Poker's not for children, nor is Vegas, but it's impossible not to imagine some family type wrestling his family down the corridors of the Convention Center, intent on showing his spouse and young teens how corporate and upscale, how respectable, the game has become. And in the first few steps inside the lifestyle show, they're all presented with a mock pillow fight centered on some schmo who's about to cream his jeans.
You want cars and trucks? Absolute's giving one away, as are several others. Paradise isn't the only one giving away large chunks of cash, and there are a half-dozen poker trips and high-buy-in awards to events like the Aussie Millions and the Borgata WPT up for grabs as well. The stage at the far end of the hall offers a wedge of the new Xbox 360 consoles, with the new poker game coming out for the system; attached to upright dispays so that people down on the floor can view them, the contraptions look like space-age weight-machine refugees from bad Chuck Norris informercials.
The big names of poker make occasional signing appearances; some of the strong but secondary names have their own booths inside the room. Cyndy Violette hawks her perky looks and her bright-pastel t-shirts and tanks with holistic, Kabbalah-congruent sayings; she's in there the first day herself, slugging boxes and sorting merchandise before turning the running of the booth over to others. Violette make a deep run in the WSOP days later, and each day she's wearing a different one of the tops she sells at the table. All her stuff, the clothes and related merchandise, is of the holistically-themed, "accentuate the positive" variety. At her table she keeps a handful of the cut and polished stones that she also sells. One is a small, handcut stone turtle cut in the Chinese fashion; the others are mostly flattened, polished disks, each with a word or two of self-belief cut or press-cast into the stone: "THINK POSITIVE," "IMAGINE," "BELIEVE," "KEEP FOCUSED." This is Cyndy's world. I doubt she and, say, Antonio Esfandiari, chum much with the same crowd.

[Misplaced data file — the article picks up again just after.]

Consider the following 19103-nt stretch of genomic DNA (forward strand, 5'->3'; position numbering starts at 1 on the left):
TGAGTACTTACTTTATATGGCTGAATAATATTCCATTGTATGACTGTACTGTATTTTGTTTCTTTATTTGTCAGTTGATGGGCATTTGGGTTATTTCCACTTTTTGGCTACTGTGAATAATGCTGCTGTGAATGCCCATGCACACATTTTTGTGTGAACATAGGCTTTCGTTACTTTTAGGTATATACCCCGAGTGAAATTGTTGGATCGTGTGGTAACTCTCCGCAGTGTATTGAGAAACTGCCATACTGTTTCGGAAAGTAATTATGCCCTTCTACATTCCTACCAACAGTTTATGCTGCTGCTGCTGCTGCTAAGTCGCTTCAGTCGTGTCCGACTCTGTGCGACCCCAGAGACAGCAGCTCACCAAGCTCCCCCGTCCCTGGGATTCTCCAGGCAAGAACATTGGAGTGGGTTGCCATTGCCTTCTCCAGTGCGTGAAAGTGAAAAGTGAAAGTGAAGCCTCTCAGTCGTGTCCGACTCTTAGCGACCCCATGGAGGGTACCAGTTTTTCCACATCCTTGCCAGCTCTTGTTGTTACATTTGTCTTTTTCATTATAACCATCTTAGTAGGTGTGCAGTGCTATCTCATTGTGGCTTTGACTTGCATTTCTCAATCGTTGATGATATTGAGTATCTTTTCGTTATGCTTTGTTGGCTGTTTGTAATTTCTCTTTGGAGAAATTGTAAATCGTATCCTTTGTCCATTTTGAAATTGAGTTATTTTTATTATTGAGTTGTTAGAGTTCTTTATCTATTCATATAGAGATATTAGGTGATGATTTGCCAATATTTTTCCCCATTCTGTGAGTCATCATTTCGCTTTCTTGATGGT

Speaking of Antonio, a short time before the show opens and he's due to sit at the UB booth and sign photos, he staggers down the back hallway by the UB suite, looking like hammered shit. Nice party, kid. Soon enough he's got about a third of a game face on, and he's slotted in at the UB table, where fanboys offer verbal blowjobs to he, Annie Duke and Phil Hellmuth.
Hellmuth digs it, of course, as you can see.
Annie doesn't buy any of it. She's just there for the money, and if that means offering small, polite smiles and signing a few dozen photos, then so be it --- it's as good an early-afternoon gig as any. Greg Raymer's over at the Poker Stars booth only 20 feet away, doing the same thing.
Beyond the biggest sites, the secondary and niche players fill up the remaining space. The biggest magazines make their presence felt through magazine racks, giveaways, and banners out on the floor, while the smaller ones grab a booth here and hand out magazines. But magazines are the least of it. In no particular order, one can find apparel, artwork, poker tables, electronic "poker" clocks and displays, poker bobbleheads, posters, photos, books, mousepads, software, custom chip sets, cards, cards and more cards... the list goes on and on.
Eventually, one finds the back door, just between the Trademark Poker "spin the wheel" giveaway --- one of three in the room --- and Jill Ann Spaulding, at her quiet "Top Pair Magazine" booth in the corner. It's off to the poker itself, which is rather more sane.